KIU, Western Campus – John Tabakwot Ayuba, who will graduate with a Master’s Degree in Anatomy during KIU’s 25th graduation ceremony, wants to use the knowledge acquired at Uganda’s best private university to create awareness about the dangerous effects of exposure to mercury.
“I have further research to do to create awareness to people, especially in Africa, that mercury exposure is dangerous because if they are aware, then they can avoid exposing themselves,” Ayuba says.
According to the World Health Organization (WHO), it considers mercury as one of the top ten chemicals or groups of chemicals of major public health concern.
“Exposure to mercury – even small amounts – may cause serious health problems, and is a threat to the development of the child in utero and early in life,” reads an article on the WHO website.
“Mercury may have toxic effects on the nervous, digestive and immune systems, and on lungs, kidneys, skin and eyes,” it adds.
But before he delves into all that, Ayuba will take time off on June 11 to join his fellow graduands to celebrate their ascent up the academic ladder.
“I am really very happy that I have completed my Master’s because it has been a long journey – since 2017 - mainly because of the COVID-19 pandemic,” a visibly grateful Ayuba says.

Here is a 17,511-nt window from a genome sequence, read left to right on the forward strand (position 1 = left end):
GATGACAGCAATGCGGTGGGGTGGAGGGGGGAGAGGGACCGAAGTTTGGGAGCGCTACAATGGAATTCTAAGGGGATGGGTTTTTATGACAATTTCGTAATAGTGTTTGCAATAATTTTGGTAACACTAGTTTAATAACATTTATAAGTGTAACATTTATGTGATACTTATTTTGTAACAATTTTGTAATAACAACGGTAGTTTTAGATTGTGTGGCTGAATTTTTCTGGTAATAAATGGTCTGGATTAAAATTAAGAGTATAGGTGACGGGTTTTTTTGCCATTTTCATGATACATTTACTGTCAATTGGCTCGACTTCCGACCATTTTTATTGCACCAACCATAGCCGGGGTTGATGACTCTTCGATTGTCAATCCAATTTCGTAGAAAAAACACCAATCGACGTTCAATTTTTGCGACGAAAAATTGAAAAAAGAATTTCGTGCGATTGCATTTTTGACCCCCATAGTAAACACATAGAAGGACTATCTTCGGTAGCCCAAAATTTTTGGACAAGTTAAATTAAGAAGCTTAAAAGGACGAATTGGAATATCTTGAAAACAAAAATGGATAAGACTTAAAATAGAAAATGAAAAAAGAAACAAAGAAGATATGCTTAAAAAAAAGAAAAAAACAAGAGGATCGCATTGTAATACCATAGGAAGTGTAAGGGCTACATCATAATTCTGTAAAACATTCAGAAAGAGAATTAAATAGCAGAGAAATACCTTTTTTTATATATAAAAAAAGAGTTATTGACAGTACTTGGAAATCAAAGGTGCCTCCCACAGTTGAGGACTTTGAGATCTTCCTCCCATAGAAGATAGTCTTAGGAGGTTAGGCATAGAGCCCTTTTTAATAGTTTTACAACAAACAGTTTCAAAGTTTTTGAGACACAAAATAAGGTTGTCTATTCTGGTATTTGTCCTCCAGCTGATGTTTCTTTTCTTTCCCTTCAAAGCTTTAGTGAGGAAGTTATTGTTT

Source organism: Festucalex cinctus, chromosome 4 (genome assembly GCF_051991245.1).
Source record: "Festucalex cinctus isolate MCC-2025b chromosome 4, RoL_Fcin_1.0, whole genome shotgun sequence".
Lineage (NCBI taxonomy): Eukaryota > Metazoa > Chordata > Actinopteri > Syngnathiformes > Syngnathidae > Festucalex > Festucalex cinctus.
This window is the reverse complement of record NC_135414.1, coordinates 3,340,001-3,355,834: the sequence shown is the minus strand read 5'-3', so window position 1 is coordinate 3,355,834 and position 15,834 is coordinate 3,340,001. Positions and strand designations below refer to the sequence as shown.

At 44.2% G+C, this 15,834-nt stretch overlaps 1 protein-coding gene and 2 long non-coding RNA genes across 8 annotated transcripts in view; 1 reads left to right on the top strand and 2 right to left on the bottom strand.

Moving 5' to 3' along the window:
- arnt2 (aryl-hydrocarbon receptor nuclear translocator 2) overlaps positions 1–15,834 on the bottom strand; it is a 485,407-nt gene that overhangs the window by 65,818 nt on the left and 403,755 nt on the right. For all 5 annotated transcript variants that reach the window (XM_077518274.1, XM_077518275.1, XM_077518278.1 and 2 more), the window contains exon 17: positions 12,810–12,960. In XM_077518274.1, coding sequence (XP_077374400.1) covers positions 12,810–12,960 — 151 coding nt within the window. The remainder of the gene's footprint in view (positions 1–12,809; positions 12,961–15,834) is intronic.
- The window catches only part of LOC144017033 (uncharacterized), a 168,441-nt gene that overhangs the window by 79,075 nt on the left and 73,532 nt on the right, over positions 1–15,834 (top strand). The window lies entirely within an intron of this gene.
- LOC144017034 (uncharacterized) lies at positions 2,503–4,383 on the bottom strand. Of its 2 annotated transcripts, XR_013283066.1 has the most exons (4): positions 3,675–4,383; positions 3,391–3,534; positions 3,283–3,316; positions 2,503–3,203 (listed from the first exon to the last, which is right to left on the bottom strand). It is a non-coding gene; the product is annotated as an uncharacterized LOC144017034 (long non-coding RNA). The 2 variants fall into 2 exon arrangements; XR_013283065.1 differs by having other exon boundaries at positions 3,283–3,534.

He says he will forever be grateful to KIU for making him mature early and making him more serious.
“I thank KIU for exposing me to research and showing me that life is beyond a mere degree as well as training me to work hard,” he adds.
Ayuba is grateful to the school, which he says has good teachers and laboratories as well as his supervisors, especially Prof. Edgar Fernandez, who has been very fundamental in the completion of his Master’s Degree.
He also advises his fellow graduands, especially those who have attained their Master’s Degrees not to give up no matter how life treats them.
This is not the end of the road for Ayuba.
“I have dreams of starting my PhD immediately, God-willing,” he concludes.
Congratulations Ayuba upon your achievement!